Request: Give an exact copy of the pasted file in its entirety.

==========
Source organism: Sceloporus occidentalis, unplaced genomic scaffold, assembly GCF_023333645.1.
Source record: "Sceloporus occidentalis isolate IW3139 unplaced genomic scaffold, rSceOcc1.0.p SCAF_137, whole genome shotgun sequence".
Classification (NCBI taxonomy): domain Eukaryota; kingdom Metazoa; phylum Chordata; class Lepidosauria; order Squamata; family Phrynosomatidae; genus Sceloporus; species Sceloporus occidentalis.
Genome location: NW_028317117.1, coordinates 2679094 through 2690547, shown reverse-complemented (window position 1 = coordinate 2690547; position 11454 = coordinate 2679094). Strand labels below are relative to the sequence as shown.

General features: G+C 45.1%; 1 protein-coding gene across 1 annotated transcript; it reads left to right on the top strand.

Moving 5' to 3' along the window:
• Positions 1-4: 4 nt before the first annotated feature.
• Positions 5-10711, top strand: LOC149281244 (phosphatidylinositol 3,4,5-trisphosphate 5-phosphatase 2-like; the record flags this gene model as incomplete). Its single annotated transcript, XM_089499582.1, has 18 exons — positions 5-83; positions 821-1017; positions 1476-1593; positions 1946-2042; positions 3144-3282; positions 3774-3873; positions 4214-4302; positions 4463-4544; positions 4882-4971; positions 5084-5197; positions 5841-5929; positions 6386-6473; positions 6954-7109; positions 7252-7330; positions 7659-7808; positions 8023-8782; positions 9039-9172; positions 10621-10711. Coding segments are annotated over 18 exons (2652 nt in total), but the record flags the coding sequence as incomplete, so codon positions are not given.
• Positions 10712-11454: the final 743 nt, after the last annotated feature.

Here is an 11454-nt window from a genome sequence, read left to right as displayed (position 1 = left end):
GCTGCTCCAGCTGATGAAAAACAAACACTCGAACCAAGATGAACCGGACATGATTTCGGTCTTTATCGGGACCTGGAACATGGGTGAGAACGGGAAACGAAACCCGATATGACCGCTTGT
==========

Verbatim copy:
Source organism: Sceloporus occidentalis, unplaced genomic scaffold, assembly GCF_023333645.1.
Source record: "Sceloporus occidentalis isolate IW3139 unplaced genomic scaffold, rSceOcc1.0.p SCAF_137, whole genome shotgun sequence".
Classification (NCBI taxonomy): domain Eukaryota; kingdom Metazoa; phylum Chordata; class Lepidosauria; order Squamata; family Phrynosomatidae; genus Sceloporus; species Sceloporus occidentalis.
Genome location: NW_028317117.1, coordinates 2679094 through 2690547, shown reverse-complemented (window position 1 = coordinate 2690547; position 11454 = coordinate 2679094). Strand labels below are relative to the sequence as shown.

General features: G+C 45.1%; 1 protein-coding gene across 1 annotated transcript; it reads left to right on the top strand.

Moving 5' to 3' along the window:
• Positions 1-4: 4 nt before the first annotated feature.
• Positions 5-10711, top strand: LOC149281244 (phosphatidylinositol 3,4,5-trisphosphate 5-phosphatase 2-like; the record flags this gene model as incomplete). Its single annotated transcript, XM_089499582.1, has 18 exons — positions 5-83; positions 821-1017; positions 1476-1593; positions 1946-2042; positions 3144-3282; positions 3774-3873; positions 4214-4302; positions 4463-4544; positions 4882-4971; positions 5084-5197; positions 5841-5929; positions 6386-6473; positions 6954-7109; positions 7252-7330; positions 7659-7808; positions 8023-8782; positions 9039-9172; positions 10621-10711. Coding segments are annotated over 18 exons (2652 nt in total), but the record flags the coding sequence as incomplete, so codon positions are not given.
• Positions 10712-11454: the final 743 nt, after the last annotated feature.

Here is an 11454-nt window from a genome sequence, read left to right as displayed (position 1 = left end):
GCTGCTCCAGCTGATGAAAAACAAACACTCGAACCAAGATGAACCGGACATGATTTCGGTCTTTATCGGGACCTGGAACATGGGTGAGAACGGGAAACGAAACCCGATATGACCGCTTGT